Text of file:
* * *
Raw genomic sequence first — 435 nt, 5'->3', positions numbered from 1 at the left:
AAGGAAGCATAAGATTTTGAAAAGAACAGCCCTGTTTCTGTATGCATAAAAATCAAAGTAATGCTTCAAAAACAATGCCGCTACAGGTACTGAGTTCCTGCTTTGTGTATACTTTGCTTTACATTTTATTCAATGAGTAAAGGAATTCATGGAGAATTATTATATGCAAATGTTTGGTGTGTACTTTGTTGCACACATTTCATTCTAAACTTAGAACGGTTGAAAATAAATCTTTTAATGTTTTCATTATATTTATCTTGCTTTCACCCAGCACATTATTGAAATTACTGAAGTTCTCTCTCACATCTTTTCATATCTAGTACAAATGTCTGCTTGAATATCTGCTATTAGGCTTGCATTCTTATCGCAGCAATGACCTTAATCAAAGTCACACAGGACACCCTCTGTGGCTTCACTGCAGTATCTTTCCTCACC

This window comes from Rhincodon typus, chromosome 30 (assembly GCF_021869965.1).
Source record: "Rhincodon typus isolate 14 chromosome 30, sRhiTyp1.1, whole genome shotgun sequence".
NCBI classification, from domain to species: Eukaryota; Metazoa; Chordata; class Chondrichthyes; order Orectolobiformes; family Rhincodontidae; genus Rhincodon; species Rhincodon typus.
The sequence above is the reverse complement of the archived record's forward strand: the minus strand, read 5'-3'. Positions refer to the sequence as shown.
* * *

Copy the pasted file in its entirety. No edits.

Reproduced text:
Raw genomic sequence first — 435 nt, 5'->3', positions numbered from 1 at the left:
AAGGAAGCATAAGATTTTGAAAAGAACAGCCCTGTTTCTGTATGCATAAAAATCAAAGTAATGCTTCAAAAACAATGCCGCTACAGGTACTGAGTTCCTGCTTTGTGTATACTTTGCTTTACATTTTATTCAATGAGTAAAGGAATTCATGGAGAATTATTATATGCAAATGTTTGGTGTGTACTTTGTTGCACACATTTCATTCTAAACTTAGAACGGTTGAAAATAAATCTTTTAATGTTTTCATTATATTTATCTTGCTTTCACCCAGCACATTATTGAAATTACTGAAGTTCTCTCTCACATCTTTTCATATCTAGTACAAATGTCTGCTTGAATATCTGCTATTAGGCTTGCATTCTTATCGCAGCAATGACCTTAATCAAAGTCACACAGGACACCCTCTGTGGCTTCACTGCAGTATCTTTCCTCACC

This window comes from Rhincodon typus, chromosome 30 (assembly GCF_021869965.1).
Source record: "Rhincodon typus isolate 14 chromosome 30, sRhiTyp1.1, whole genome shotgun sequence".
NCBI classification, from domain to species: Eukaryota; Metazoa; Chordata; class Chondrichthyes; order Orectolobiformes; family Rhincodontidae; genus Rhincodon; species Rhincodon typus.
The sequence above is the reverse complement of the archived record's forward strand: the minus strand, read 5'-3'. Positions refer to the sequence as shown.